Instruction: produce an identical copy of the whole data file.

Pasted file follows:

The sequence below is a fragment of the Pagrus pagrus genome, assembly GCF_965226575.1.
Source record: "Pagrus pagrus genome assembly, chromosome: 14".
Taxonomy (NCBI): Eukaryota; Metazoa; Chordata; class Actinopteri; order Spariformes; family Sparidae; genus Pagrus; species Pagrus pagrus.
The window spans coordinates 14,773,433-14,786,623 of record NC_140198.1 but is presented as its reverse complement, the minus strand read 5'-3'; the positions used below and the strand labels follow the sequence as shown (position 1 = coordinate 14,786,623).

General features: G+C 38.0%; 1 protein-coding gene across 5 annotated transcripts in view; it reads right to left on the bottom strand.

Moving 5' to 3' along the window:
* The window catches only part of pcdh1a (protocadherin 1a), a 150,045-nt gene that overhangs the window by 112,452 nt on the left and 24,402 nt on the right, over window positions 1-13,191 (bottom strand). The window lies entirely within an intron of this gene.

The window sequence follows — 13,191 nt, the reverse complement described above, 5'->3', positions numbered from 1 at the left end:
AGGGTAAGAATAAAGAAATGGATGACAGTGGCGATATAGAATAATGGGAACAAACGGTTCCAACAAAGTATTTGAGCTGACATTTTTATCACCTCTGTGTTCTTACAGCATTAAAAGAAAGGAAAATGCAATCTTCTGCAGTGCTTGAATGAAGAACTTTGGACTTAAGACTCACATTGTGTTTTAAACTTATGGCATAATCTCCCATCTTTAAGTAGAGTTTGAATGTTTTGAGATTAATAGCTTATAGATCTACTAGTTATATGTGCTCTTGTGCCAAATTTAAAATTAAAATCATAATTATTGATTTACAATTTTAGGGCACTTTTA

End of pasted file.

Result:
The sequence below is a fragment of the Pagrus pagrus genome, assembly GCF_965226575.1.
Source record: "Pagrus pagrus genome assembly, chromosome: 14".
Taxonomy (NCBI): Eukaryota; Metazoa; Chordata; class Actinopteri; order Spariformes; family Sparidae; genus Pagrus; species Pagrus pagrus.
The window spans coordinates 14,773,433-14,786,623 of record NC_140198.1 but is presented as its reverse complement, the minus strand read 5'-3'; the positions used below and the strand labels follow the sequence as shown (position 1 = coordinate 14,786,623).

General features: G+C 38.0%; 1 protein-coding gene across 5 annotated transcripts in view; it reads right to left on the bottom strand.

Moving 5' to 3' along the window:
* The window catches only part of pcdh1a (protocadherin 1a), a 150,045-nt gene that overhangs the window by 112,452 nt on the left and 24,402 nt on the right, over window positions 1-13,191 (bottom strand). The window lies entirely within an intron of this gene.

The window sequence follows — 13,191 nt, the reverse complement described above, 5'->3', positions numbered from 1 at the left end:
AGGGTAAGAATAAAGAAATGGATGACAGTGGCGATATAGAATAATGGGAACAAACGGTTCCAACAAAGTATTTGAGCTGACATTTTTATCACCTCTGTGTTCTTACAGCATTAAAAGAAAGGAAAATGCAATCTTCTGCAGTGCTTGAATGAAGAACTTTGGACTTAAGACTCACATTGTGTTTTAAACTTATGGCATAATCTCCCATCTTTAAGTAGAGTTTGAATGTTTTGAGATTAATAGCTTATAGATCTACTAGTTATATGTGCTCTTGTGCCAAATTTAAAATTAAAATCATAATTATTGATTTACAATTTTAGGGCACTTTTA